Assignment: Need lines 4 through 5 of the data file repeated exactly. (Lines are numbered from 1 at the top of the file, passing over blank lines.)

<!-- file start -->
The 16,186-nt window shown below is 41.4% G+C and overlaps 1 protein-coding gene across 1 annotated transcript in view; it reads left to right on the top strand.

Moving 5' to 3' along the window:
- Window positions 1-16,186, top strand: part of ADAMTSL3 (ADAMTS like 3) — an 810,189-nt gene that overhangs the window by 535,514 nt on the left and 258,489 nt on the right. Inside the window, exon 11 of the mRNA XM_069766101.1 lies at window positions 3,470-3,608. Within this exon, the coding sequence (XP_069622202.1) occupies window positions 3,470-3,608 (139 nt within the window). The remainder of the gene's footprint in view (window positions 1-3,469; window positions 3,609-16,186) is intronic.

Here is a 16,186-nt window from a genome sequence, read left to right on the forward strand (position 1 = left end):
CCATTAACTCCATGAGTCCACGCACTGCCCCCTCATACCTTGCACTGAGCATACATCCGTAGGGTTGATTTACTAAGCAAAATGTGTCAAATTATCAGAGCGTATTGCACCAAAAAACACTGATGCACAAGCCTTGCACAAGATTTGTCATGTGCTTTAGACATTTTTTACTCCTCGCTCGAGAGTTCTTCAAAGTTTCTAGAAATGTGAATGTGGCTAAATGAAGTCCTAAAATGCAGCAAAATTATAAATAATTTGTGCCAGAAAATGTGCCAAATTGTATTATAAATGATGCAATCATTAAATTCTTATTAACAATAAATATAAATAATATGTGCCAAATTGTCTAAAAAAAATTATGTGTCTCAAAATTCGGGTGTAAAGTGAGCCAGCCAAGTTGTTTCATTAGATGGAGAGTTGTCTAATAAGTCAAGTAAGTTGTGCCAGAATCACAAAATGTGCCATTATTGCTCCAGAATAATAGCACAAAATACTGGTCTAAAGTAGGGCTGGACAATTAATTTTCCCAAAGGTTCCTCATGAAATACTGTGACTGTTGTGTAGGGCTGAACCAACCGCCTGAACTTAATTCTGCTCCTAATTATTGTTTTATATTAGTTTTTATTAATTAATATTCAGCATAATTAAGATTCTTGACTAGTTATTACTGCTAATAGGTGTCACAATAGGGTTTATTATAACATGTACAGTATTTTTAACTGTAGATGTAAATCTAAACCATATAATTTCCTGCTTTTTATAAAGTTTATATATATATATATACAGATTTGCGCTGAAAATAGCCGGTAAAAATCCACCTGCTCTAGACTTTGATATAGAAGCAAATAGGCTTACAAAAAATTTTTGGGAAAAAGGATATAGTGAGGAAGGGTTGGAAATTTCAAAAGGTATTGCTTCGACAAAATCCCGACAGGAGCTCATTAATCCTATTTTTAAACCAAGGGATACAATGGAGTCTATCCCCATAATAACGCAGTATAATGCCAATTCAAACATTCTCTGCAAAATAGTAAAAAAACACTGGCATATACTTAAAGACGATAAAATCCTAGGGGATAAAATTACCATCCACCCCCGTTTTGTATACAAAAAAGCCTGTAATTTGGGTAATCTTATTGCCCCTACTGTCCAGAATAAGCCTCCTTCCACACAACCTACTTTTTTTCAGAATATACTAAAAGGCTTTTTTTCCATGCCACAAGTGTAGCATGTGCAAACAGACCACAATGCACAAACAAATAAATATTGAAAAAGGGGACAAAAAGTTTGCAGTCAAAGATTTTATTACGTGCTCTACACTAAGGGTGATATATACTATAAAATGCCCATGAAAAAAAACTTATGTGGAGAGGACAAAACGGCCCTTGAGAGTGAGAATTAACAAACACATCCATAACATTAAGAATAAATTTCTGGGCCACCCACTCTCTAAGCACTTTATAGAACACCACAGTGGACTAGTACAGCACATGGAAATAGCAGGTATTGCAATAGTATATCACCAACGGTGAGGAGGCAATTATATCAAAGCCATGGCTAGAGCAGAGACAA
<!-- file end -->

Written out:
Here is a 16,186-nt window from a genome sequence, read left to right on the forward strand (position 1 = left end):
CCATTAACTCCATGAGTCCACGCACTGCCCCCTCATACCTTGCACTGAGCATACATCCGTAGGGTTGATTTACTAAGCAAAATGTGTCAAATTATCAGAGCGTATTGCACCAAAAAACACTGATGCACAAGCCTTGCACAAGATTTGTCATGTGCTTTAGACATTTTTTACTCCTCGCTCGAGAGTTCTTCAAAGTTTCTAGAAATGTGAATGTGGCTAAATGAAGTCCTAAAATGCAGCAAAATTATAAATAATTTGTGCCAGAAAATGTGCCAAATTGTATTATAAATGATGCAATCATTAAATTCTTATTAACAATAAATATAAATAATATGTGCCAAATTGTCTAAAAAAAATTATGTGTCTCAAAATTCGGGTGTAAAGTGAGCCAGCCAAGTTGTTTCATTAGATGGAGAGTTGTCTAATAAGTCAAGTAAGTTGTGCCAGAATCACAAAATGTGCCATTATTGCTCCAGAATAATAGCACAAAATACTGGTCTAAAGTAGGGCTGGACAATTAATTTTCCCAAAGGTTCCTCATGAAATACTGTGACTGTTGTGTAGGGCTGAACCAACCGCCTGAACTTAATTCTGCTCCTAATTATTGTTTTATATTAGTTTTTATTAATTAATATTCAGCATAATTAAGATTCTTGACTAGTTATTACTGCTAATAGGTGTCACAATAGGGTTTATTATAACATGTACAGTATTTTTAACTGTAGATGTAAATCTAAACCATATAATTTCCTGCTTTTTATAAAGTTTATATATATATATATACAGATTTGCGCTGAAAATAGCCGGTAAAAATCCACCTGCTCTAGACTTTGATATAGAAGCAAATAGGCTTACAAAAAATTTTTGGGAAAAAGGATATAGTGAGGAAGGGTTGGAAATTTCAAAAGGTATTGCTTCGACAAAATCCCGACAGGAGCTCATTAATCCTATTTTTAAACCAAGGGATACAATGGAGTCTATCCCCATAATAACGCAGTATAATGCCAATTCAAACATTCTCTGCAAAATAGTAAAAAAACACTGGCATATACTTAAAGACGATAAAATCCTAGGGGATAAAATTACCATCCACCCCCGTTTTGTATACAAAAAAGCCTGTAATTTGGGTAATCTTATTGCCCCTACTGTCCAGAATAAGCCTCCTTCCACACAACCTACTTTTTTTCAGAATATACTAAAAGGCTTTTTTTCCATGCCACAAGTGTAGCATGTGCAAACAGACCACAATGCACAAACAAATAAATATTGAAAAAGGGGACAAAAAGTTTGCAGTCAAAGATTTTATTACGTGCTCTACACTAAGGGTGATATATACTATAAAATGCCCATGAAAAAAAACTTATGTGGAGAGGACAAAACGGCCCTTGAGAGTGAGAATTAACAAACACATCCATAACATTAAGAATAAATTTCTGGGCCACCCACTCTCTAAGCACTTTATAGAACACCACAGTGGACTAGTACAGCACATGGAAATAGCAGGTATTGCAATAGTATATCACCAACGGTGAGGAGGCAATTATATCAAAGCCATGGCTAGAGCAGAGACAA